It is also important to note that there is frequently interplay of symptoms, social circumstances, and subsequent development of complications (e.g., anxiety, stress) that can complicate and negatively influence recovery. The particular cluster of symptoms will vary among patients, necessitating an individualized approach to management.
Have your say:
“Do Physiotherapists need to take a greater role in the overall care plan of the patient with whiplash associated disorder or post-concussion syndrome? This would mean, having expertise in the assessment of risk factors and an understanding of when additional treatments such as medication and psychological interventions are required.”
Table 1. A comparison of signs and symptoms of PCS and WAD. from the post-concussion symptom score of the Sideline Concussion Assessment Tool version 3 (SCAT-3), the WAD Form C of the Quebec Task Force for Whiplash Associated Disorder (Spitzer et al, 1995) and findings of systematic reviews on PCS and WAD.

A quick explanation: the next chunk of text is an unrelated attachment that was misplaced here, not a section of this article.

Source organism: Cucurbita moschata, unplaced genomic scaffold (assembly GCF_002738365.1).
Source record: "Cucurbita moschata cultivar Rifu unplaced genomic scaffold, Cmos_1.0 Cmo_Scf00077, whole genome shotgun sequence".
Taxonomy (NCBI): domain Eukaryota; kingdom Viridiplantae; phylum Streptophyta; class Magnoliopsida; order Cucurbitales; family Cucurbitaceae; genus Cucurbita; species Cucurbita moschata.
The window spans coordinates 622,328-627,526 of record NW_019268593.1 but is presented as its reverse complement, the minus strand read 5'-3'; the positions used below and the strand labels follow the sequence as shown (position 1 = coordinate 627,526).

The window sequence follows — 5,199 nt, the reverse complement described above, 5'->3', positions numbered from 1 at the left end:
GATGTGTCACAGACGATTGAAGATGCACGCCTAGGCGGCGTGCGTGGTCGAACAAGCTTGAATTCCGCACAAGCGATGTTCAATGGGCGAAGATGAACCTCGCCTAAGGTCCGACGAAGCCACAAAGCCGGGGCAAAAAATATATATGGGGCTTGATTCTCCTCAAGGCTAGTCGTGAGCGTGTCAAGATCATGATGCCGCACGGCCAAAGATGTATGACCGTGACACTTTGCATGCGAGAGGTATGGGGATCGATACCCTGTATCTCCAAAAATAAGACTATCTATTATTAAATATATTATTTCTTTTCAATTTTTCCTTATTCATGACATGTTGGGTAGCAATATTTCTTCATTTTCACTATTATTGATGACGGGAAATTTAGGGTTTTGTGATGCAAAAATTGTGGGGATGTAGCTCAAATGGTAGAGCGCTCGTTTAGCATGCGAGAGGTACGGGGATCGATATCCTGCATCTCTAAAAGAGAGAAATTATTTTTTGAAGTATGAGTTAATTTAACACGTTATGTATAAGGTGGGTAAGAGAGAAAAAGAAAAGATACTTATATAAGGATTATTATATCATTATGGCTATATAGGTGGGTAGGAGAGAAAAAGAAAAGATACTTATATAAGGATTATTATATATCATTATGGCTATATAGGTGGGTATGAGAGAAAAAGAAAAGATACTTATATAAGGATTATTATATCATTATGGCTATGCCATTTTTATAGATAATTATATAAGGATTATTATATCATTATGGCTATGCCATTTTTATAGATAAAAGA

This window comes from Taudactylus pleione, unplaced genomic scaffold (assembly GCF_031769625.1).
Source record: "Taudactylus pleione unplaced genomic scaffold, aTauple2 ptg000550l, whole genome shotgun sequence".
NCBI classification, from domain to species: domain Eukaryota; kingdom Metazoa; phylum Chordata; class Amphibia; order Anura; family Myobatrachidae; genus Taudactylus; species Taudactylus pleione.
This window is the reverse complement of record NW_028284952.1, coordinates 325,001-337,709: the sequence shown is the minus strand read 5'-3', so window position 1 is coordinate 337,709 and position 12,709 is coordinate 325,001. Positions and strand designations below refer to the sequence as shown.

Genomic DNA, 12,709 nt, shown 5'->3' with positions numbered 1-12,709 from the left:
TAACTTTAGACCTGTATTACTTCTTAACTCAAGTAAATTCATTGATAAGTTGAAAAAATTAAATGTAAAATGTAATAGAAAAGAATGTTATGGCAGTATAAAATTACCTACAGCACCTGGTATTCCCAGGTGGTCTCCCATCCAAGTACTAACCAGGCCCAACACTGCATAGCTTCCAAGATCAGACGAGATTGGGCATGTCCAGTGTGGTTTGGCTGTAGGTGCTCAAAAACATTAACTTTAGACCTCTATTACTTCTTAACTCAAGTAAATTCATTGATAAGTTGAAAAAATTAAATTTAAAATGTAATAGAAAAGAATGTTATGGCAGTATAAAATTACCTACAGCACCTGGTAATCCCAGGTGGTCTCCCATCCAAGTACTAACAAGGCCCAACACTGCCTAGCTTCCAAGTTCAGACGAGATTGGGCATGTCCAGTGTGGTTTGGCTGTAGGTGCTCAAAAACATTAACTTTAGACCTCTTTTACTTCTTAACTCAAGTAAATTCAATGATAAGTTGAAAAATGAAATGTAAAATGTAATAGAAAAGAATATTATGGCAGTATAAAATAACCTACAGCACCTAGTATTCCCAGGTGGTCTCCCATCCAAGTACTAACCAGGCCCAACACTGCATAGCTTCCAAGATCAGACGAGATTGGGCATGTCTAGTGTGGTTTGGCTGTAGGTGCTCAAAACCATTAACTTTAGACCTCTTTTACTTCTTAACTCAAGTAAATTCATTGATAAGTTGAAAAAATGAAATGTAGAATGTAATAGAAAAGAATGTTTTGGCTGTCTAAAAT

Ward Willaert is a doctoral researcher at the Vrije Universiteit Brussel (Brussels, Belgium) and Ghent university (Ghent, Belgium). He is a member of the Pain in Motion research group and his research and clinical interest goes out to chronic "unexplained" pain, associated disorders, diagnosis and treatment of (chronic) pain. He has a special interest in whiplash associated disorders and the central nervous system.
2018 Pain in Motion